I also love all those you mentioned,as well as the great Chicago product.The "hot guts" of Tx with some mustard,japs,and onion are not to be missed.

            The image may come from small souhern towns where the ladies could go to the "tea room" for chicken or ham salad,pimento cheese,chips and a coke.

            The family would go to the local "diner" for about five versions of "meat & threes" and extra sweet iced tea.Might get homemade biscuits or cornbread,dependin' on the day of the week.Gravy came with everything.

            The men, and boys when they made the "right of passage "to young manhood,could go to the town pool hall.

            You could buy tobacco products and you could chew.

            You could discuss the ball teams,crops,fishin'and huntin' and politics.

            Many of these only had a simple boiled or steamed,what we would now consider skinless,hotdog.

            They came on a cheap,white hotdog roll[the way pulled pork comes on a cheap white hamburger bun].

            They would squirt some cheap yellow mustard on the bun,the dog,a little homemade meat sauce,a few bites of onion and maybe you could get slaw-when they had it.

            People could be seen with carryout orders in the dozens.

            If it was a wet county,this would be the place in town you could get a beer.If not it might be a Neehi or RC Cola.

            Sorry to be so long,but maybe this helps a little.
            Tom

            1. re: Chuck

              Chuck, you raise some good points. Having grown up in the south and spent a number of years in both New York City burbs of New Jersey and now Chicago, I understand your devotion to the all beef Sabrett.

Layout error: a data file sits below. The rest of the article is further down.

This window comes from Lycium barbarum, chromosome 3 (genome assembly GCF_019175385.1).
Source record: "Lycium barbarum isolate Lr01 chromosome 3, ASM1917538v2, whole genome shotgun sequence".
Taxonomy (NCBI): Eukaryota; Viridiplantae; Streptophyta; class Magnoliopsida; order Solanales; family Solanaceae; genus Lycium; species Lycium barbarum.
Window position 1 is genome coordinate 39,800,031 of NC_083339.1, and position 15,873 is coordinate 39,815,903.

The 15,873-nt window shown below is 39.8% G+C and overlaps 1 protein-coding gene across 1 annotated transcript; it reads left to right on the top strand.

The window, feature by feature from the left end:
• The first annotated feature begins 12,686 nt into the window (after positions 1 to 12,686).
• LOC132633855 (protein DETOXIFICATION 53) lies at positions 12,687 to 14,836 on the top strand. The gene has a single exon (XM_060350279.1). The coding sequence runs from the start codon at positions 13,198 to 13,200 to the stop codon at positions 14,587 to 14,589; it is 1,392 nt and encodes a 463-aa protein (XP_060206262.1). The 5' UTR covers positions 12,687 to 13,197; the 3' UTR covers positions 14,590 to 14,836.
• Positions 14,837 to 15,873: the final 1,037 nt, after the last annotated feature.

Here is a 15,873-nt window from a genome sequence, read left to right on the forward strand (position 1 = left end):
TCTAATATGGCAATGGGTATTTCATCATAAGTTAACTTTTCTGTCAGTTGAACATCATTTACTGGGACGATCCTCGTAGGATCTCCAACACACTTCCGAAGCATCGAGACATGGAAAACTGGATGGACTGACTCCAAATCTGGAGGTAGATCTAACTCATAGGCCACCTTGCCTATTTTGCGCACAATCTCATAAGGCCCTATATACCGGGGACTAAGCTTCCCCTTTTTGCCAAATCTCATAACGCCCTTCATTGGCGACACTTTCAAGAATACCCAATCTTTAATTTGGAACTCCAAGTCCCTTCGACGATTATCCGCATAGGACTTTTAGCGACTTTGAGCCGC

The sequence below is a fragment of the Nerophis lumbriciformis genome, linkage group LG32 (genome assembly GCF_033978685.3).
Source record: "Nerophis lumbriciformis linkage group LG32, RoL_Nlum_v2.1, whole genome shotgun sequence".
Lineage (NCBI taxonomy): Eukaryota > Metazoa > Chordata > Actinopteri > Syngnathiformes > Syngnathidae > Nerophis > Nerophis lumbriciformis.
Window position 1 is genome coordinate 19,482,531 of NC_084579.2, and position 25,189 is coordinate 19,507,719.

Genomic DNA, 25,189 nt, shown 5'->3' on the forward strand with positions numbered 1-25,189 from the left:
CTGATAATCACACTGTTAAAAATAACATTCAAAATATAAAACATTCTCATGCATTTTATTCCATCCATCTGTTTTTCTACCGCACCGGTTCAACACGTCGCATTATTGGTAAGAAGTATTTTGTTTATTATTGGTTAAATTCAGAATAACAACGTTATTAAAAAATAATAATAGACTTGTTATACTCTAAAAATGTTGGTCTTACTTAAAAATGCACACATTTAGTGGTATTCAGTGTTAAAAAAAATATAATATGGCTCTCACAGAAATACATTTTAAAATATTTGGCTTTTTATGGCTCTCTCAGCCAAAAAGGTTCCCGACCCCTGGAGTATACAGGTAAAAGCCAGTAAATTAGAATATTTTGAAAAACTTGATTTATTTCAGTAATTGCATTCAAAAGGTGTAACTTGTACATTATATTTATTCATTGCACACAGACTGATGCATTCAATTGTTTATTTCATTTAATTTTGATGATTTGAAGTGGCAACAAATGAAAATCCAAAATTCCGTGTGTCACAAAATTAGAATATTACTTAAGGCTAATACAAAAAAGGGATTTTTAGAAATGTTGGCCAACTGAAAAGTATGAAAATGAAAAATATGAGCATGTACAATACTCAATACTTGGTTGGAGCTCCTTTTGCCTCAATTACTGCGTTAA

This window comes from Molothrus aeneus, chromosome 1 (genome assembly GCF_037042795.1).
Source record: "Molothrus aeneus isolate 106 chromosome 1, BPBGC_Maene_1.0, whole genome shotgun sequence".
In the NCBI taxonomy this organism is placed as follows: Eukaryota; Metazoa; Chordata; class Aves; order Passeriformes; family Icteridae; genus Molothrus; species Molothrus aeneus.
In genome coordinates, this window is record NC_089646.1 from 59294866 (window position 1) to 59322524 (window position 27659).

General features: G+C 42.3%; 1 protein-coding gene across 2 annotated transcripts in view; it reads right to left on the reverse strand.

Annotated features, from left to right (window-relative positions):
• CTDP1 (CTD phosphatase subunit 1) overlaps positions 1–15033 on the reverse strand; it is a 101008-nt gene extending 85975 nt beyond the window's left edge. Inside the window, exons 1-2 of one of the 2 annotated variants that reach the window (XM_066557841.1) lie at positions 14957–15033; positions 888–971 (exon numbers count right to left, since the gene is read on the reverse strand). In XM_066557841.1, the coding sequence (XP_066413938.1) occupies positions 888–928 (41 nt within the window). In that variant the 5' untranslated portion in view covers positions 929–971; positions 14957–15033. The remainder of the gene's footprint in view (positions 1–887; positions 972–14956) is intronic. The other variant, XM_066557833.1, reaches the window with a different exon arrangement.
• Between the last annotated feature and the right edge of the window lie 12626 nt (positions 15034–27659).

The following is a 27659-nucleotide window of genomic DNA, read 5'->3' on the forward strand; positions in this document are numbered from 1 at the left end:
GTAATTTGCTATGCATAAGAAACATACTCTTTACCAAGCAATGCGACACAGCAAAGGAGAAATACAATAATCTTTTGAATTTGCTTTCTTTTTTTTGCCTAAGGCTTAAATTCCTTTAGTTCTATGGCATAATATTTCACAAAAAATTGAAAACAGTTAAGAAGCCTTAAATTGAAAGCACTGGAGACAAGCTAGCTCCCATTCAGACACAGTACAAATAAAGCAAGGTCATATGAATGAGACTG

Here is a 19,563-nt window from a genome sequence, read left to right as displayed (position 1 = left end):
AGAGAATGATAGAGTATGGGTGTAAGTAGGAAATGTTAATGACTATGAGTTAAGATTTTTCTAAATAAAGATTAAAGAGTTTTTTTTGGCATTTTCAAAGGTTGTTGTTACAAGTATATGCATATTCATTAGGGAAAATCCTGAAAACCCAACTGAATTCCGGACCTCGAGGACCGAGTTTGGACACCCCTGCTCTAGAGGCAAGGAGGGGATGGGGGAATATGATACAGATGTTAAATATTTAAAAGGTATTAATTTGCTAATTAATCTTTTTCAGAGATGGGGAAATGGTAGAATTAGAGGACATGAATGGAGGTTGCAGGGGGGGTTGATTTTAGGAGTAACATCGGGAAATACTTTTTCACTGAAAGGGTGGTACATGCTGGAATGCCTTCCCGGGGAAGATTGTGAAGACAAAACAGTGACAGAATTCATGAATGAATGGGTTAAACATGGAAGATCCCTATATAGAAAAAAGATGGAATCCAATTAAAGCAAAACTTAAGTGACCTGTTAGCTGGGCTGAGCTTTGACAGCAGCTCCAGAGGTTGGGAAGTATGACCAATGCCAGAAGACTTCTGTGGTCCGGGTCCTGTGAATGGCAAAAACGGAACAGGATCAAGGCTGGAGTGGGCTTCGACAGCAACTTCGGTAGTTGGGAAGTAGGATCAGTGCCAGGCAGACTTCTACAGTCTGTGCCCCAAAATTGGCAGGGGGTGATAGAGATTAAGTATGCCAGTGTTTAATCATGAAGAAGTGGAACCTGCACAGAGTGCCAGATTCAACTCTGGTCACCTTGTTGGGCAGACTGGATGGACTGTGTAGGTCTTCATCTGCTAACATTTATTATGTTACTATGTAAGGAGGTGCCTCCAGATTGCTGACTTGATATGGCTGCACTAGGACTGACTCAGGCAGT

On it's own or in a hotdog where it is showcased by only a little mustard or some onions in sauce, the Sabrett is a great dog. In fact, I've never really met a hotdog that I didn't like.

              To answer your question about the sloppy southern dawg, I think that a good quality pork frank is your best bet. Unlike those crispy delicious thin all beef dogs that you get at a place like Papaya King or Gray's in Manhattan, the southern dog is not the exclusive star of the show on the Carolina Slaw dawg bun.

              The southern dawg gets a good squirt of yellow mustard, a layer of creamy cole slaw, a thin layer of spicy chili and a sprinkle of minced onion. The beauty of the Carolina slaw dawg is the way that all of those things meld together into fat man's happiness. What you end up with is integrated layers of cold and hot, sweet and spicy that all just work together better than you could imagine.

              A beef dog from the streets of New York would be too bold in a sloppy Carolina slaw dog. It would throw off the natural balance of the melding of ingredients that goes on in a Carolina Slaw dog.

              Sadly for me, here in the Windy City, my only hope for a Carolina Slaw Dog comes out of my own kitchen. It's a labor love to make your own chili (god forbid, don't use that canned stuff)just for a stinking hot dog that you could get at nearly any service station back home.

              Next time, you're in Greenville, SC, try the HotDog King on Main. It ain't bad either.

              1. re: YourPalWill

                Ok! I now understand what's to be expected when one orders a "Southern Dog" I'd try one - It is just that I've always enjoyed the hot dog itself and considered the stuff that went on top of it as some "extra pleasure"

                Hey, to each his own. Thanks again for taking the time to educate me and anybody else who was unfamiliar with this type of hot dog - You learn something every day about food.

              2. re: Chuck

                Southern hot dog chili has "no beans". How about chili up North?

              3. For something that will make any hotdog good (even veggie dogs) you need to try some mustard chow chow. It is available locally around Charlotte.

                "Best thing on yer dawgs, 'cept your lips"

                Link: http://www.hawgeyesbbq.com/mcclg.jpg

                1 Reply
                1. re: Raine

                  This comes from a top competition barbecue cook and all around chef, who should know good.
                  Tom